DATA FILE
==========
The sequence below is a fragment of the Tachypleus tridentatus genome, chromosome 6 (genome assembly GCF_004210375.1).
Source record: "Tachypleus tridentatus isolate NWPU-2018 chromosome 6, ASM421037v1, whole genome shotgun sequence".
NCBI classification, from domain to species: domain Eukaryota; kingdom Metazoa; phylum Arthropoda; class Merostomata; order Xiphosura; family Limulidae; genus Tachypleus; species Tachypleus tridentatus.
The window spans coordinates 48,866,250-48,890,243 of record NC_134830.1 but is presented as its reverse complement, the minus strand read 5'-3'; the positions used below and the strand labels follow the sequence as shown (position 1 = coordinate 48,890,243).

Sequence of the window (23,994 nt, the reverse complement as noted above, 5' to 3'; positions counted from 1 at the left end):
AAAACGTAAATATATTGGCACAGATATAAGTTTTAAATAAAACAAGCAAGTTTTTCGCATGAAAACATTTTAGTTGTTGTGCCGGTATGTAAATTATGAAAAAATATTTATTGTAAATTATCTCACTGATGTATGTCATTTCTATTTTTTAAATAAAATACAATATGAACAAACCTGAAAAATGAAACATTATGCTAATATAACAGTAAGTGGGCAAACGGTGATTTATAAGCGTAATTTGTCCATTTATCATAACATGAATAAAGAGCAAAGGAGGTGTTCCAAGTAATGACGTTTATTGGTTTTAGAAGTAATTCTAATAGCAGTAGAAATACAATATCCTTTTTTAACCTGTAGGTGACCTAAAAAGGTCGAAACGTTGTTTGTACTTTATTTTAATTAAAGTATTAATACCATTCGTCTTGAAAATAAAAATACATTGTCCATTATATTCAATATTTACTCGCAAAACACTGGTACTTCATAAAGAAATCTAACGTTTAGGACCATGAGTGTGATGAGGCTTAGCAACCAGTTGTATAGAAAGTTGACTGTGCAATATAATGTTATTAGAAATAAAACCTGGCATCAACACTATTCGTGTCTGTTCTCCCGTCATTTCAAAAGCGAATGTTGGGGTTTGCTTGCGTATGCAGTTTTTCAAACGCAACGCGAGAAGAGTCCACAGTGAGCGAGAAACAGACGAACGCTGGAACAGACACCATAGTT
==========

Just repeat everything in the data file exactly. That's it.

The sequence below is a fragment of the Tachypleus tridentatus genome, chromosome 6 (genome assembly GCF_004210375.1).
Source record: "Tachypleus tridentatus isolate NWPU-2018 chromosome 6, ASM421037v1, whole genome shotgun sequence".
NCBI classification, from domain to species: domain Eukaryota; kingdom Metazoa; phylum Arthropoda; class Merostomata; order Xiphosura; family Limulidae; genus Tachypleus; species Tachypleus tridentatus.
The window spans coordinates 48,866,250-48,890,243 of record NC_134830.1 but is presented as its reverse complement, the minus strand read 5'-3'; the positions used below and the strand labels follow the sequence as shown (position 1 = coordinate 48,890,243).

Sequence of the window (23,994 nt, the reverse complement as noted above, 5' to 3'; positions counted from 1 at the left end):
AAAACGTAAATATATTGGCACAGATATAAGTTTTAAATAAAACAAGCAAGTTTTTCGCATGAAAACATTTTAGTTGTTGTGCCGGTATGTAAATTATGAAAAAATATTTATTGTAAATTATCTCACTGATGTATGTCATTTCTATTTTTTAAATAAAATACAATATGAACAAACCTGAAAAATGAAACATTATGCTAATATAACAGTAAGTGGGCAAACGGTGATTTATAAGCGTAATTTGTCCATTTATCATAACATGAATAAAGAGCAAAGGAGGTGTTCCAAGTAATGACGTTTATTGGTTTTAGAAGTAATTCTAATAGCAGTAGAAATACAATATCCTTTTTTAACCTGTAGGTGACCTAAAAAGGTCGAAACGTTGTTTGTACTTTATTTTAATTAAAGTATTAATACCATTCGTCTTGAAAATAAAAATACATTGTCCATTATATTCAATATTTACTCGCAAAACACTGGTACTTCATAAAGAAATCTAACGTTTAGGACCATGAGTGTGATGAGGCTTAGCAACCAGTTGTATAGAAAGTTGACTGTGCAATATAATGTTATTAGAAATAAAACCTGGCATCAACACTATTCGTGTCTGTTCTCCCGTCATTTCAAAAGCGAATGTTGGGGTTTGCTTGCGTATGCAGTTTTTCAAACGCAACGCGAGAAGAGTCCACAGTGAGCGAGAAACAGACGAACGCTGGAACAGACACCATAGTT